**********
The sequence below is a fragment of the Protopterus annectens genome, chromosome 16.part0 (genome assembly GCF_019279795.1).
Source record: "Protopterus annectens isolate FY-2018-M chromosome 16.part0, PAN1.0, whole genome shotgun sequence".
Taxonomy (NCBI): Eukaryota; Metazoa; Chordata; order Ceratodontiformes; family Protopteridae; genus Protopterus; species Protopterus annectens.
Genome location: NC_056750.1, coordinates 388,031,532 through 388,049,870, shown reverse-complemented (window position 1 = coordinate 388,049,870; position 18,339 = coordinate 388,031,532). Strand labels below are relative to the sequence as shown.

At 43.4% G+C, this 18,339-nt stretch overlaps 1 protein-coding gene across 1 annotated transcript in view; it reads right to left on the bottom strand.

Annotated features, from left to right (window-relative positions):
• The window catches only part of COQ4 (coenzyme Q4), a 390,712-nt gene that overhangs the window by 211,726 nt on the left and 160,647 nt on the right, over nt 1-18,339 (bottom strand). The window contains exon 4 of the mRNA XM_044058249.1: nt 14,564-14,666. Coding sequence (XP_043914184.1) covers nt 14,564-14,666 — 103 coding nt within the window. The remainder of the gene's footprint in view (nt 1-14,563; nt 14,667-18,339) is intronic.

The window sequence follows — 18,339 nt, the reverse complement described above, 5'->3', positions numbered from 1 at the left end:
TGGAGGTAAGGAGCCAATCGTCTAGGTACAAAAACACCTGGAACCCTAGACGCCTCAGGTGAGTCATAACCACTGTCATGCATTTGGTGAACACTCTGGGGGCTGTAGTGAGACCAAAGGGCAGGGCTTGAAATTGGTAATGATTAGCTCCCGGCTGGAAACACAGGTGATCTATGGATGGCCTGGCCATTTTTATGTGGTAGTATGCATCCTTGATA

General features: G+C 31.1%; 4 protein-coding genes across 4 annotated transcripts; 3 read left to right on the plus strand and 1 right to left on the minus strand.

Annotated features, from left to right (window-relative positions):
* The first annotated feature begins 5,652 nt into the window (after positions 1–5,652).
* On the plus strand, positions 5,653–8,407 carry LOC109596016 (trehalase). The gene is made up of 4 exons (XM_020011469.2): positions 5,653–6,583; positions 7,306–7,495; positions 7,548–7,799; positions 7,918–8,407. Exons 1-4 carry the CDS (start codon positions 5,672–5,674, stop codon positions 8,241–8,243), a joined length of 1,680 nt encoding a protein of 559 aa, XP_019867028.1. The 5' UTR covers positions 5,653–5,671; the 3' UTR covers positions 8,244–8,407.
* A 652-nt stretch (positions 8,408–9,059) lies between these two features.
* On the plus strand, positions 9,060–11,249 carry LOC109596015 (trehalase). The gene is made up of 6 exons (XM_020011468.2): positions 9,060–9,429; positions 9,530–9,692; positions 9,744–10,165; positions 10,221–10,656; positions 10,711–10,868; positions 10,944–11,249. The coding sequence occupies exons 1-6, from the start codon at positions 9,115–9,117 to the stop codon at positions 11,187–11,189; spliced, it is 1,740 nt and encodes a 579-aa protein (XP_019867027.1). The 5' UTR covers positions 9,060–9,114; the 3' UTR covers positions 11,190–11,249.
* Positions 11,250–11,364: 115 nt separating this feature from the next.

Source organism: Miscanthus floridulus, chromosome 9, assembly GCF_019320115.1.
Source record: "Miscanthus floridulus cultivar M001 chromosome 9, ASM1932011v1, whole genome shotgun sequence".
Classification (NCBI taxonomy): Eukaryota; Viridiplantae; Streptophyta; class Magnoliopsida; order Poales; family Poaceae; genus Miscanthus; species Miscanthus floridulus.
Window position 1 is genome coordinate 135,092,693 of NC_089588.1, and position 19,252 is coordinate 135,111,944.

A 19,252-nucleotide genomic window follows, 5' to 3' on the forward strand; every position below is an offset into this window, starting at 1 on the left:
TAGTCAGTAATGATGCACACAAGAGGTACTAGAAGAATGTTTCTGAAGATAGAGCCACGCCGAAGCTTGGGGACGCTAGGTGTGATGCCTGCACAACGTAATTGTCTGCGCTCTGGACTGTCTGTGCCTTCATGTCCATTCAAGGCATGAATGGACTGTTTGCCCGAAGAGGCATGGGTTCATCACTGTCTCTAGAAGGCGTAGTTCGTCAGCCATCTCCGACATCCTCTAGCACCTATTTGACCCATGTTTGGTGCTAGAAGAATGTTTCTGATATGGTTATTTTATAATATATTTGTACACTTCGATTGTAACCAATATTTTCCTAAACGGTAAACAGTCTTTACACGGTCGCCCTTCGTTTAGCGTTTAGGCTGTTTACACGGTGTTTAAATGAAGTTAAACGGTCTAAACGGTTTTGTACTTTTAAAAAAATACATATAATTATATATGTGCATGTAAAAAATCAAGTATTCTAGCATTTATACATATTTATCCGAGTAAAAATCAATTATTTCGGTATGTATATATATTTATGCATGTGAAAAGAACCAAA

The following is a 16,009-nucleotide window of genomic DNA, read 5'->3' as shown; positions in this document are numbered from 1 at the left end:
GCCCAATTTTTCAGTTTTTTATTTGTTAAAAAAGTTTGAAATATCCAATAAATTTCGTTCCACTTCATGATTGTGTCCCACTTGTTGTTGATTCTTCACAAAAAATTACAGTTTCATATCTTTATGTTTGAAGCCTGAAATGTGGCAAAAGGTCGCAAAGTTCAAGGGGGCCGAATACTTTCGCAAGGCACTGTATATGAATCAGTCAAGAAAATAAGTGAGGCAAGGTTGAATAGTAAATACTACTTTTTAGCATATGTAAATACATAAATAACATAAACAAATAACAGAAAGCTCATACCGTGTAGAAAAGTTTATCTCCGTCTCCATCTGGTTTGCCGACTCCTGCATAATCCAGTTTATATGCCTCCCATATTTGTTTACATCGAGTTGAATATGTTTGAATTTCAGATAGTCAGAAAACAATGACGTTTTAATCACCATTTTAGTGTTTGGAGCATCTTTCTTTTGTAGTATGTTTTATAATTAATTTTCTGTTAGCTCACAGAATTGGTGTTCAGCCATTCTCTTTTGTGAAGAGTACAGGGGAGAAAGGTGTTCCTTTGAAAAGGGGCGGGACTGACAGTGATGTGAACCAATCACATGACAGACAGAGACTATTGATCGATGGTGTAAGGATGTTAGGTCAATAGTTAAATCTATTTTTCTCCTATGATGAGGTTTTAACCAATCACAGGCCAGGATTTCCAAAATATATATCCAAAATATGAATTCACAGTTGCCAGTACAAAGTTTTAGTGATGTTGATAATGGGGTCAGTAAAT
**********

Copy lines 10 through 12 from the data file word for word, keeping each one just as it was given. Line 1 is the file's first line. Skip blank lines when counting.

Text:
General features: G+C 31.1%; 4 protein-coding genes across 4 annotated transcripts; 3 read left to right on the plus strand and 1 right to left on the minus strand.

Annotated features, from left to right (window-relative positions):
* The first annotated feature begins 5,652 nt into the window (after positions 1–5,652).